Light therapy can be done on your own by exposing unprotected skin the direct sunlight for 10 to 15 minutes a day, or it can be done with a doctor’s supervision and laser treatment.
6. Evening Primrose Oil
Evening primrose oil is an oil that comes from a plant. It can be taken internally or used topically for eczema, though it shouldn’t be used internally in children unless directed by a doctor.
EPO, as it’s also known, works to decrease systemic inflammation because it’s high in a certain type of fatty acid known as GLA (gamma-linolenic acid).
While it’s not an omega-3 fat, it works in conjunction with those anti-inflammatory fatty acids to nourish the skin without causing negative side effects.
7. Calendula Cream
Popular in natural anti-itch and eczema creams, calendula is an herbal remedy. It has even shown up in natural infant diaper creams because it’s known for reducing inflammation.
While it can be helpful for some with eczema, others may find that it worsens the itch. Some herbal remedies can worsen environmental or outside allergens, so be sure to read the labels on any products and avoid this and other plant or herb based remedies if hay fever, ragweed, or pollen are allergenic triggers.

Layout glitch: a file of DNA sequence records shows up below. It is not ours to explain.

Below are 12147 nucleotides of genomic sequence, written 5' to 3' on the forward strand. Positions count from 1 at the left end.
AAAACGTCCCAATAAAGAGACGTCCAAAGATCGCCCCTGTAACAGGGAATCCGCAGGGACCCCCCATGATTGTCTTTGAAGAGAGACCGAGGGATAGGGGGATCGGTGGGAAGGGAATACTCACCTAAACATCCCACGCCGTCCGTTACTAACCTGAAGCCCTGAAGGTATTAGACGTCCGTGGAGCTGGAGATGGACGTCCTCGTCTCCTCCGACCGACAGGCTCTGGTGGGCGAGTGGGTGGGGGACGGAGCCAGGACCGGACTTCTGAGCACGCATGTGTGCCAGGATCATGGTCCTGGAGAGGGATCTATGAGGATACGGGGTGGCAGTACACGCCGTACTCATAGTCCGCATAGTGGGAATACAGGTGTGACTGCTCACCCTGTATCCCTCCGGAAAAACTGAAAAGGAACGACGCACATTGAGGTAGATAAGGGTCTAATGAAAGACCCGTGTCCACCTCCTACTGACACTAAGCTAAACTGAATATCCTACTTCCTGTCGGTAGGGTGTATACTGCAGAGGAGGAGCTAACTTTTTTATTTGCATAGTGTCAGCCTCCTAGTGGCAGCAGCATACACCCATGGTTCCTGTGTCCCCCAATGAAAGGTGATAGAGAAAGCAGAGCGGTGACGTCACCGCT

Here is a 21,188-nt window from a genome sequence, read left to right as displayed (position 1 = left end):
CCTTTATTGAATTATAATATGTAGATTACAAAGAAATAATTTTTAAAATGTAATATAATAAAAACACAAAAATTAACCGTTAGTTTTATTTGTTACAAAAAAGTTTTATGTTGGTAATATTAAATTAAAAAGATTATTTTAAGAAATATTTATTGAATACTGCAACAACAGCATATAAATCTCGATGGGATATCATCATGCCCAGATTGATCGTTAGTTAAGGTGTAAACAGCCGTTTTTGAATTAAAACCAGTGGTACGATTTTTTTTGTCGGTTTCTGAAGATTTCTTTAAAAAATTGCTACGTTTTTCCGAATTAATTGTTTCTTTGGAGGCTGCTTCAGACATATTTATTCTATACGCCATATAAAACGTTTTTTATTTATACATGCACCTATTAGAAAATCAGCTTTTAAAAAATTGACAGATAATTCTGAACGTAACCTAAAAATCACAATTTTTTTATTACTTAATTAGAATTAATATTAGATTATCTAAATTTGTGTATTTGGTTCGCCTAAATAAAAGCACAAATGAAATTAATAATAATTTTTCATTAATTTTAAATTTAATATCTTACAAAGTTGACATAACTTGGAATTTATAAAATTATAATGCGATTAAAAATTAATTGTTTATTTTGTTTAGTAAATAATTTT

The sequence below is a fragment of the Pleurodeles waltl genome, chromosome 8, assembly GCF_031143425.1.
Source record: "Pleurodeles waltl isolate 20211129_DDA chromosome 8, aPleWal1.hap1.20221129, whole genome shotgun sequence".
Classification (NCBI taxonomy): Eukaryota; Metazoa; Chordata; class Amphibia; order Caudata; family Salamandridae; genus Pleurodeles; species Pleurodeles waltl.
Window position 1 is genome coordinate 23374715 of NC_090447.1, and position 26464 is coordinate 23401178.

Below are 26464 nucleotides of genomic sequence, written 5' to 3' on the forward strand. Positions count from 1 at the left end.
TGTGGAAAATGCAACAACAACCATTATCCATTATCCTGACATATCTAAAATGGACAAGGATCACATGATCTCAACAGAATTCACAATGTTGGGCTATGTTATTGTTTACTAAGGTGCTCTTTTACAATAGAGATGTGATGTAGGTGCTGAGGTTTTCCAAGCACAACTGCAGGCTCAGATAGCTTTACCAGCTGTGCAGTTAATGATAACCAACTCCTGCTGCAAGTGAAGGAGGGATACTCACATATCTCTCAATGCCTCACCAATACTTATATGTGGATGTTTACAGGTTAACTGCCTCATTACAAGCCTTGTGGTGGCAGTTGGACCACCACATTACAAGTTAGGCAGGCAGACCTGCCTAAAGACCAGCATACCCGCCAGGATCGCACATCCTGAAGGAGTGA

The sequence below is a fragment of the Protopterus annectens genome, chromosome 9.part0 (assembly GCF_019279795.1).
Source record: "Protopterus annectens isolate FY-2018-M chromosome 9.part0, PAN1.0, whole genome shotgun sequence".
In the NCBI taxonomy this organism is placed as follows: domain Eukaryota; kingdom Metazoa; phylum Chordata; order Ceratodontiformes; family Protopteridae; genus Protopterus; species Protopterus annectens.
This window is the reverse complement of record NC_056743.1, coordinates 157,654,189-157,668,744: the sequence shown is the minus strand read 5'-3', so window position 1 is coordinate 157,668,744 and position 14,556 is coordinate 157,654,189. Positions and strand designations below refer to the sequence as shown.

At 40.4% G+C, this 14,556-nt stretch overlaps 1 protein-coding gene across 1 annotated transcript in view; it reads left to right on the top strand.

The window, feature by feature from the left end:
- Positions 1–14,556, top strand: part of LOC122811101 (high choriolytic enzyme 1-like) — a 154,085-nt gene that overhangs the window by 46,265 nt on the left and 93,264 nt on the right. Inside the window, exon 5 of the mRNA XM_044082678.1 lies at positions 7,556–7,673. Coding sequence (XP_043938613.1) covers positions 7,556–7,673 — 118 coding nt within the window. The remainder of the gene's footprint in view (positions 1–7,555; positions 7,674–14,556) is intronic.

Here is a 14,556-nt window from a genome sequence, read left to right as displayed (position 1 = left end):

8. Dead Sea Bath Salts
Sea salt can help to provide itch relief in baths, but dead sea salt is especially therapeutic for skin conditions. It can lead to better skin hydration and barrier function. It can also help decrease overall itchiness and inflammation.
Following a bath with dead sea salts, it is still important to gently pat dry and immediately apply moisturizer to prevent losses from skin.
9. Vitamin E
Vitamin E is a fat-soluble nutrient that is beneficial both internally and topically for eczema. Internal supplementation may not be appropriate for children, however, so check with their doctor first.
Vitamin E oil comes in different potencies, but a generalized 400 IU formula might work for daily moisture and skin protection.
Adults can also take 400 IU internally of an encapsulated product, but it’s still best to check with a doctor for interactions and dosage.
10. Vitamin D Supplementation
Vitamin D is a crucial nutrient for many aspects of health, including immunity. Since eczema is thought to be tied to autoimmunity or immune problems, optimizing vitamin D levels can be important.
Supplementation should be done under a doctor’s direction since it’s a fat-soluble nutrient and gets stored in fat cells. Taking too much can result in toxicity.
You can get vitamin D from the sun, and if you get enough direct exposure you might not need to supplement. Getting levels tested is the best way to determine if you need extra support or not.